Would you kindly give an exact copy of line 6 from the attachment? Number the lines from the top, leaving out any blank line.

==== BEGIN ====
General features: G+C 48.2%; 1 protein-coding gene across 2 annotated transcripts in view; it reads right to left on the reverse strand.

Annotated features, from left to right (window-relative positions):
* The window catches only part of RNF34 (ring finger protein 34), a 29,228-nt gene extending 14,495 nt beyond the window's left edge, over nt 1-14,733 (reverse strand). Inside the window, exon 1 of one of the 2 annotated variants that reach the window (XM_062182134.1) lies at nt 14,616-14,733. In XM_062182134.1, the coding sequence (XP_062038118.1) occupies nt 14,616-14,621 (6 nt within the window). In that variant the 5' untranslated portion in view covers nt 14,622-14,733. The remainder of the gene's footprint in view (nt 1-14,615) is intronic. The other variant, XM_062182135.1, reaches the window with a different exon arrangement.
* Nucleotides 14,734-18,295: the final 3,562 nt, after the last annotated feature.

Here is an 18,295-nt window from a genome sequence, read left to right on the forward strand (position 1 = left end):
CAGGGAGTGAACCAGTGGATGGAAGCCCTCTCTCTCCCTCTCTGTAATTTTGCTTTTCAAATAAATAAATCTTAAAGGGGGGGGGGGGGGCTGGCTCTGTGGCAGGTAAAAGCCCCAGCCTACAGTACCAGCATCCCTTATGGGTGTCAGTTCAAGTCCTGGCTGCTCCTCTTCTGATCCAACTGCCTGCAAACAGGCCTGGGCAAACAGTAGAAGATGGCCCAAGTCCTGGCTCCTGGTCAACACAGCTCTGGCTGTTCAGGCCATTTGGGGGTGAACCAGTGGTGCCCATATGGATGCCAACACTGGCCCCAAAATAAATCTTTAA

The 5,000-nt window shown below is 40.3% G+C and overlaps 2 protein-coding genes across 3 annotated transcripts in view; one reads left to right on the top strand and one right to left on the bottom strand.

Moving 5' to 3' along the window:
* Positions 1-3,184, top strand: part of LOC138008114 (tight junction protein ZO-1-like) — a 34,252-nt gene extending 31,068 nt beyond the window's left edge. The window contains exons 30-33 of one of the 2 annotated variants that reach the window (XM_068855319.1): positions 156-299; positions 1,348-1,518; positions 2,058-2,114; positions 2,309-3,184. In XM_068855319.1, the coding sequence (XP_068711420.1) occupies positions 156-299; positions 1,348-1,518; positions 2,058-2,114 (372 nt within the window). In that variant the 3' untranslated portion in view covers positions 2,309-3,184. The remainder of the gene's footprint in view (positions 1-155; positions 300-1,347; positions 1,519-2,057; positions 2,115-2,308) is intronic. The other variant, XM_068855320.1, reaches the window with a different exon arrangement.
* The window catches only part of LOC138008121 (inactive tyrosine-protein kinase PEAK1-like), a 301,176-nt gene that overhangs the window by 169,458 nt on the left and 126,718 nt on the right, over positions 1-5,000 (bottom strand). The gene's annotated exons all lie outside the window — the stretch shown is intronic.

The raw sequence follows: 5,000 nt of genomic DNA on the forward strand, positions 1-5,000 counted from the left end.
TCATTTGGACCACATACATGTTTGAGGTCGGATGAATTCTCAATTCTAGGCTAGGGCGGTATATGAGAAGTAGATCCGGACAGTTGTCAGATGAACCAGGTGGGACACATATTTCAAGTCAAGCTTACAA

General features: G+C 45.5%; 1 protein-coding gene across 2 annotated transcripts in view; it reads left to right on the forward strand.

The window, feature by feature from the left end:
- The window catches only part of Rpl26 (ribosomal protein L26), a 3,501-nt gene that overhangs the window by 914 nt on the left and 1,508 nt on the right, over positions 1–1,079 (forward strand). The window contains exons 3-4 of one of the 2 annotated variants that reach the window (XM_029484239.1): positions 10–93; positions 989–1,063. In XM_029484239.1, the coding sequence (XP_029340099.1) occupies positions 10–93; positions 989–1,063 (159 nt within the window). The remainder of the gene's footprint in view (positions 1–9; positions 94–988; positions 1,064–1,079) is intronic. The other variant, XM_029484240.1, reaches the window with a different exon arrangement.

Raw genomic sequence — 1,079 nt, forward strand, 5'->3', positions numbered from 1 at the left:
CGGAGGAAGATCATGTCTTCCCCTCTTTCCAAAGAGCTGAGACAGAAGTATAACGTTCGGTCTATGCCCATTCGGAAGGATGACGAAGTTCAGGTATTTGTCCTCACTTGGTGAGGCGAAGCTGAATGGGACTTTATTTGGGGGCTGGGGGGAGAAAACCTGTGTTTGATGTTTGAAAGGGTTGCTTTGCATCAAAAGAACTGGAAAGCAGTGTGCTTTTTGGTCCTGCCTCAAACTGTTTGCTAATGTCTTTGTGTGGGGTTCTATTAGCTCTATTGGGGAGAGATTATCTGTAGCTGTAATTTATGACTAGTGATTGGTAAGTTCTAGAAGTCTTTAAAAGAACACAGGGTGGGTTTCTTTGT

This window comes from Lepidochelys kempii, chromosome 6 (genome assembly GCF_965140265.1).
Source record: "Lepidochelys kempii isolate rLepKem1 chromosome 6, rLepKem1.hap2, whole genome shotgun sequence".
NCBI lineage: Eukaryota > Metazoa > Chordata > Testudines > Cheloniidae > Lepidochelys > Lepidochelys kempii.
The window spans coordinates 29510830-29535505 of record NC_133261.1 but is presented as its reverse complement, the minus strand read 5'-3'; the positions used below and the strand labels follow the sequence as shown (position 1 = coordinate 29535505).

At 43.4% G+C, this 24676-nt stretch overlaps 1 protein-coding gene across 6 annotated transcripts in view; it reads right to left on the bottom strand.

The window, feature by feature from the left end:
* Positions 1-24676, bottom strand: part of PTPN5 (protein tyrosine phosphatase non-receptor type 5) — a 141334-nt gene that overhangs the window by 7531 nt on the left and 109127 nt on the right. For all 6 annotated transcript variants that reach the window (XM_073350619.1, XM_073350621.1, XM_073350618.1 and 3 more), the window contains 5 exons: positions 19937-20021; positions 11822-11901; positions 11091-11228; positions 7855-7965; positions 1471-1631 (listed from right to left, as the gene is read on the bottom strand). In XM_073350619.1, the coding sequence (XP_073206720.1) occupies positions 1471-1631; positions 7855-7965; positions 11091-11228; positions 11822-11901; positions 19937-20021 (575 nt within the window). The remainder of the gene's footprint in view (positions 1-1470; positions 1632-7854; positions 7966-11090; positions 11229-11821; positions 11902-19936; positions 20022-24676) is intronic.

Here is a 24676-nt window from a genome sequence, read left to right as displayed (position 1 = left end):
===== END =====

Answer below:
CAGGGAGTGAACCAGTGGATGGAAGCCCTCTCTCTCCCTCTCTGTAATTTTGCTTTTCAAATAAATAAATCTTAAAGGGGGGGGGGGGGGCTGGCTCTGTGGCAGGTAAAAGCCCCAGCCTACAGTACCAGCATCCCTTATGGGTGTCAGTTCAAGTCCTGGCTGCTCCTCTTCTGATCCAACTGCCTGCAAACAGGCCTGGGCAAACAGTAGAAGATGGCCCAAGTCCTGGCTCCTGGTCAACACAGCTCTGGCTGTTCAGGCCATTTGGGGGTGAACCAGTGGTGCCCATATGGATGCCAACACTGGCCCCAAAATAAATCTTTAA